UPMC doctors ready to meet ‘pent-up demand’ after inking 10-year contract with Highmark
UPMC facilities are preparing to meet the “pent-up demand” among Highmark-insured patients who now can choose to go to UPMC doctors and hospitals, particularly when it comes to specialty care, UPMC’s chief financial officer said Tuesday.
“We’re seeing (patient) volume increases,” said Robert DeMichiei, CFO of UPMC, a nonprofit health system based in Downtown Pittsburgh’s U.S. Steel Tower that, like its rival Highmark, controls both provider and insurer arms. “We have plans with physicians to accommodate that demand.”
More than 1 million people with Highmark insurance plans across Western Pennsylvania stand to benefit from the 10-year private contract struck between UPMC and Highmark in late June and can now get care from UPMC at in-network rates. The deal also ensures that everyone will have access to emergency care.
More than 300,000 others on Highmark’s narrow-network plans, specifically Community Blue, remain shut out of most UPMC facilities or risk paying steep out-of-pocket costs. UPMC health plans similarly exclude most of Highmark’s Allegheny Health Network facilities.
DeMichiei and fellow UPMC executives said the celebrated agreement between the nonprofit health giants does not change UPMC’s strategy to continue to grow and meet specific health needs in communities across the state.
Western Pennsylvania’s health care field remains as competitive as ever, but, by putting years of feuding and litigation behind them, Highmark and UPMC officials now have more of a cooperative and mutually respectful relationship, DeMichiei said.
Meanwhile, Highmark executives expressed optimism last week that the UPMC deal would encourage more people to choose Highmark health plans.
UPMC’s efforts to better serve patients span everything from increasing the number of available telemedicine and video appointments, to offering more convenient services at outpatient clinics in suburban communities outside the city of Pittsburgh.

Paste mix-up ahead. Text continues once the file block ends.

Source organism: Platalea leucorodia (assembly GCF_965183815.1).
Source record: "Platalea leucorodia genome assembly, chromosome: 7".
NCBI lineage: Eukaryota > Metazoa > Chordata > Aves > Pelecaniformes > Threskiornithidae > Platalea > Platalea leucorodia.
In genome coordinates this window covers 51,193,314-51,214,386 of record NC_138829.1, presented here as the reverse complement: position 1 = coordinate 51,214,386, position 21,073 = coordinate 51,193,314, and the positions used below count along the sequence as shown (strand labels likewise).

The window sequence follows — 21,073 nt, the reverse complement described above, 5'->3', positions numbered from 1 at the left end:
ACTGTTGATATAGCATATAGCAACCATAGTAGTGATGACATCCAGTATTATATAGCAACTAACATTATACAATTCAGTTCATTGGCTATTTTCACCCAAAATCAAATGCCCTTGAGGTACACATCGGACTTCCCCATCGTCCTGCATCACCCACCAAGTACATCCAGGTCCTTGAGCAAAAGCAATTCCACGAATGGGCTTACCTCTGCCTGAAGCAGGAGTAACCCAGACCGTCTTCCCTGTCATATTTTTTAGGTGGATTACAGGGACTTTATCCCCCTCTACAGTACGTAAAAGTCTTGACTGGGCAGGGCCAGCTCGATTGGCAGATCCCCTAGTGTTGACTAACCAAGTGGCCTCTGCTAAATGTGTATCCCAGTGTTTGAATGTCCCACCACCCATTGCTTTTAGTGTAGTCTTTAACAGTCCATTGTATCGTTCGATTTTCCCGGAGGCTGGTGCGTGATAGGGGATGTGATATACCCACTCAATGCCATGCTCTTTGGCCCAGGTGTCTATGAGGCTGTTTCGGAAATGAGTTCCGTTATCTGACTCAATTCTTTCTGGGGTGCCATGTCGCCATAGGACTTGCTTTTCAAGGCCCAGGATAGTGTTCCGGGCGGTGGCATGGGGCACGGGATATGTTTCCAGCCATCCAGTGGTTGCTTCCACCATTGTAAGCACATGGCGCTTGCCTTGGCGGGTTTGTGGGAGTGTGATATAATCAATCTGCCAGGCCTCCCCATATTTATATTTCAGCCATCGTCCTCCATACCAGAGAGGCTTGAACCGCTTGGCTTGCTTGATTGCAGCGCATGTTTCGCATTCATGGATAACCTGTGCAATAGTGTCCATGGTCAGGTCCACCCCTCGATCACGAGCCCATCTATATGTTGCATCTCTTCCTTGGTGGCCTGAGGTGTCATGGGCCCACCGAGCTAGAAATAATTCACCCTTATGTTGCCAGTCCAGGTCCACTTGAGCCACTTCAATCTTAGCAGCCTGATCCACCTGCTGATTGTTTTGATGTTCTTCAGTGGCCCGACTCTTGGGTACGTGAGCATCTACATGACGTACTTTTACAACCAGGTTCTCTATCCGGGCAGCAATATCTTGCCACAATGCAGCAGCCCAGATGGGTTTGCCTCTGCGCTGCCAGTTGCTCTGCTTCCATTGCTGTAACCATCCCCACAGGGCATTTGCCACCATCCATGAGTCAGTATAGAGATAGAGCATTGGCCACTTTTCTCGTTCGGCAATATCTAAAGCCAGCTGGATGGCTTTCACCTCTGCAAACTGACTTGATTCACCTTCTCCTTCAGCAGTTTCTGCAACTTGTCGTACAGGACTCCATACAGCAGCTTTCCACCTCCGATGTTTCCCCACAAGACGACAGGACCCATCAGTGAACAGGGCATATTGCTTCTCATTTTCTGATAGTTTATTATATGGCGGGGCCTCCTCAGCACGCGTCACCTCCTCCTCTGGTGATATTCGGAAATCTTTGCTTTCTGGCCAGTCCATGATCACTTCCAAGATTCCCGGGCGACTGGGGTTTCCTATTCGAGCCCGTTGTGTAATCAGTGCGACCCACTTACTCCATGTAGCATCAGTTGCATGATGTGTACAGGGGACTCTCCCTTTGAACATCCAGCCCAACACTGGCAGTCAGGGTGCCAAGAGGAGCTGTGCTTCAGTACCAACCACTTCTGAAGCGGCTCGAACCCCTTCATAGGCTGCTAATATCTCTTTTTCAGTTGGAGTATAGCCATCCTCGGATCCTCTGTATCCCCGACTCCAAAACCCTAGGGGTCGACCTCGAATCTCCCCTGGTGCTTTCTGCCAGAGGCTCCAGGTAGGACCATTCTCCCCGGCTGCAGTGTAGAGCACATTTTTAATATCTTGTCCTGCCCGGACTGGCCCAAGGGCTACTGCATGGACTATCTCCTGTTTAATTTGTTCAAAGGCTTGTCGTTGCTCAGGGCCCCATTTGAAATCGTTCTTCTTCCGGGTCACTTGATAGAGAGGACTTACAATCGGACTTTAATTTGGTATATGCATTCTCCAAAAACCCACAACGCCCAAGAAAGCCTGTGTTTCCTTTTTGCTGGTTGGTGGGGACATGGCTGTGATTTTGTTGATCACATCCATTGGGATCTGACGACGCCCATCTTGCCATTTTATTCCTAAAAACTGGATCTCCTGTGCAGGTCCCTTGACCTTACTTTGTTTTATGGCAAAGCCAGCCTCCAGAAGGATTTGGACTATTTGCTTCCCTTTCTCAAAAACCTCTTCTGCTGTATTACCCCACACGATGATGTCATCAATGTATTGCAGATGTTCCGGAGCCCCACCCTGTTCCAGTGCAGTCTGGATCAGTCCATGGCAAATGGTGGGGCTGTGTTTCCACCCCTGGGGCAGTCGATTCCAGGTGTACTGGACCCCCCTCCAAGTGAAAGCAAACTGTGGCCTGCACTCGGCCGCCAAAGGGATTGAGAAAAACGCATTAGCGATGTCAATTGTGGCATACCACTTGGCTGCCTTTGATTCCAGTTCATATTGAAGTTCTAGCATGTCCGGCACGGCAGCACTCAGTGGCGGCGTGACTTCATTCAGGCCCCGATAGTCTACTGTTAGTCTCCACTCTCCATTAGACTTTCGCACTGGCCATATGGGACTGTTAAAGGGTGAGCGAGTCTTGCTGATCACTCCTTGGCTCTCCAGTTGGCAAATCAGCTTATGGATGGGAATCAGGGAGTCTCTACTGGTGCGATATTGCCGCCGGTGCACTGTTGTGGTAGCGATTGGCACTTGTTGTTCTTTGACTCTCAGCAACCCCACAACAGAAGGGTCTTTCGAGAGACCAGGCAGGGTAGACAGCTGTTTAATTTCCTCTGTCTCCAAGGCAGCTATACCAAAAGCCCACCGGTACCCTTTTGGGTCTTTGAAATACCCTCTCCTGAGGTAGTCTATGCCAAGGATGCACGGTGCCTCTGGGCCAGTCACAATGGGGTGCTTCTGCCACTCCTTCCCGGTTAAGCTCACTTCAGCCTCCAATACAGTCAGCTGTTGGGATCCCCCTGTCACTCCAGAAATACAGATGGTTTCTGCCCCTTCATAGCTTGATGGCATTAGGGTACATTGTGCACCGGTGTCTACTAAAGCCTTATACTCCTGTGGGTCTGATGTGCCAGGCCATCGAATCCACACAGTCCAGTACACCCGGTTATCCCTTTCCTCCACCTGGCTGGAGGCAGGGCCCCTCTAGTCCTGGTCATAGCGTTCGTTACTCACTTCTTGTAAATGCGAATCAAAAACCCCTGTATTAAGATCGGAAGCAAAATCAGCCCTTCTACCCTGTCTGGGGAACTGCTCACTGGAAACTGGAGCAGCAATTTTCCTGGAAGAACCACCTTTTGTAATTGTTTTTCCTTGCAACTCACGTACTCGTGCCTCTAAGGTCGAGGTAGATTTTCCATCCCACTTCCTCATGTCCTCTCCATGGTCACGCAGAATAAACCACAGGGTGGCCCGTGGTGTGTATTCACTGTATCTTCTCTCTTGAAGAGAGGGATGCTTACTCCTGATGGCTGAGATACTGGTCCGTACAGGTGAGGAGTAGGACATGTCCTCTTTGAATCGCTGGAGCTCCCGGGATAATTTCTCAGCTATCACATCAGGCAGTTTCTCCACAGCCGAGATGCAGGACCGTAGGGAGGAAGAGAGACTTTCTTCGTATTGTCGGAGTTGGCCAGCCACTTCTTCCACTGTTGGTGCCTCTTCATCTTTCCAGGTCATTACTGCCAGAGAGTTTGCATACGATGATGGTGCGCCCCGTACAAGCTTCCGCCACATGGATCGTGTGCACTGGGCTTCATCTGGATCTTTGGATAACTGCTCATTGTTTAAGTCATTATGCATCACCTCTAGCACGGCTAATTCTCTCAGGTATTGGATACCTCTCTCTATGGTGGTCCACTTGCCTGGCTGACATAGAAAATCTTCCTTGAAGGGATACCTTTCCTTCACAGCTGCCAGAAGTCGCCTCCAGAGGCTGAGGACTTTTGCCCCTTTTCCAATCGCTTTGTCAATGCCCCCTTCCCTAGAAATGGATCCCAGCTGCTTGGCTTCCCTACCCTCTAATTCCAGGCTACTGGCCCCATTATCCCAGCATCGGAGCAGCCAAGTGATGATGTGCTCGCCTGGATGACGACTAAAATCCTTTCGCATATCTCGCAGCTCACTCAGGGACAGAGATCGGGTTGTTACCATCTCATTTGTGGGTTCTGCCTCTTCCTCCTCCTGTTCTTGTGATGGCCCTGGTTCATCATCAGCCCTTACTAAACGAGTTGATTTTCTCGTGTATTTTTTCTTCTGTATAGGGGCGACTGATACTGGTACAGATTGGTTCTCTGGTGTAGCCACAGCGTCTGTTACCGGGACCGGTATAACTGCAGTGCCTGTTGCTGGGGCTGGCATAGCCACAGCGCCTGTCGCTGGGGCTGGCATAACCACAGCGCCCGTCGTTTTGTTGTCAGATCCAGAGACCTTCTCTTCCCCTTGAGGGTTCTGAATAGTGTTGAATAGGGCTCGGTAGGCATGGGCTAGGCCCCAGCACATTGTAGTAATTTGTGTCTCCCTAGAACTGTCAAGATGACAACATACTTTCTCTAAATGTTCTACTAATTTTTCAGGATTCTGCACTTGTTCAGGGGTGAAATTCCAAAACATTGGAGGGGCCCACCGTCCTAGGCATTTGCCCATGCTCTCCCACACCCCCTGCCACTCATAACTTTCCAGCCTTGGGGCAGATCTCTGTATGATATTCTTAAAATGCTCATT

UPMC is on track to spend more than $1 billion this year on capital projects and related investments, DeMichiei said.
The new UPMC Memorial Hospital in York County opened earlier this month. Construction broke ground in March on a $400 million vision and rehabilitation hospital expansion at UPMC Mercy in Pittsburgh’s Uptown neighborhood.
By November 2020, officials are planning to open an ambulatory outpatient center at a former Toys ’R Us store in the South Hills amid stalled efforts to build a small hospital there, according to Leslie Davis, senior vice president of hospital systems for UPMC.
UPMC’s total operating revenue reached $10.19 billion through June, up from $9.25 billion the same time last year and $7.25 billion at the same time in 2017, unaudited statements provided by UPMC show.
Operating income, however, fell to $93 million — a 46% drop from the $176 million reported at the same time in 2018.
“We aspire to certainly do better,” DeMichiei said.
He attributed the decline in operating income to three primary reasons: investment losses related to pensions totaling about $22 million; increased spending of about $20 million on a new state-contracted long-term health program and its startup costs; and about $40 million in regional investments primarily focused on acquiring doctors and physician practices in Central Pennsylvania.
He said “some of those headwinds” such as pension costs and investments should not be ongoing problems.
Like Highmark Health, UPMC has bolstered its bottom line so far this year with strong investment gains.
Net income for UPMC for the first six months of 2019 amounted to $372 million — buoyed by a $279 million boost from its investment portfolio, according to statements filed with state regulators.
UPMC’s insurance membership grew by 3%, to more than 3.5 million subscribers.
After logging significant gains in the private Medicare market last year, UPMC seeks to increase its membership on commercial plans, which represents its smallest group but is growing, DeMichiei said.
Admissions and observations fell by 2% compared to the prior year, which has been a trend across the health care industry as patients get more access to primary and preventative care or outpatient clinics, DeMichiei said.
Through June 30, UPMC spent $506 million on capital and business investments “as it continues to make significant advancement in facilities, equipment, technology, education and operational strategies to enhance patient care in more communities in and beyond Western Pennsylvania,” officials said in a news release.
The planning stages continue for two other major hospital expansions at UPMC Presbyterian in Oakland and UPMC Shadyside — part of $2 billion in Pittsburgh hospital investments announced in 2017.
UPMC spans more than 40 hospitals, 600 doctors’ and outpatient offices and more than 85,000 employees, making it the state’s largest employer outside of government.
Natasha Lindstrom is a Tribune-Review staff writer. You can contact Natasha at 412-380-8514, [email protected] or via Twitter .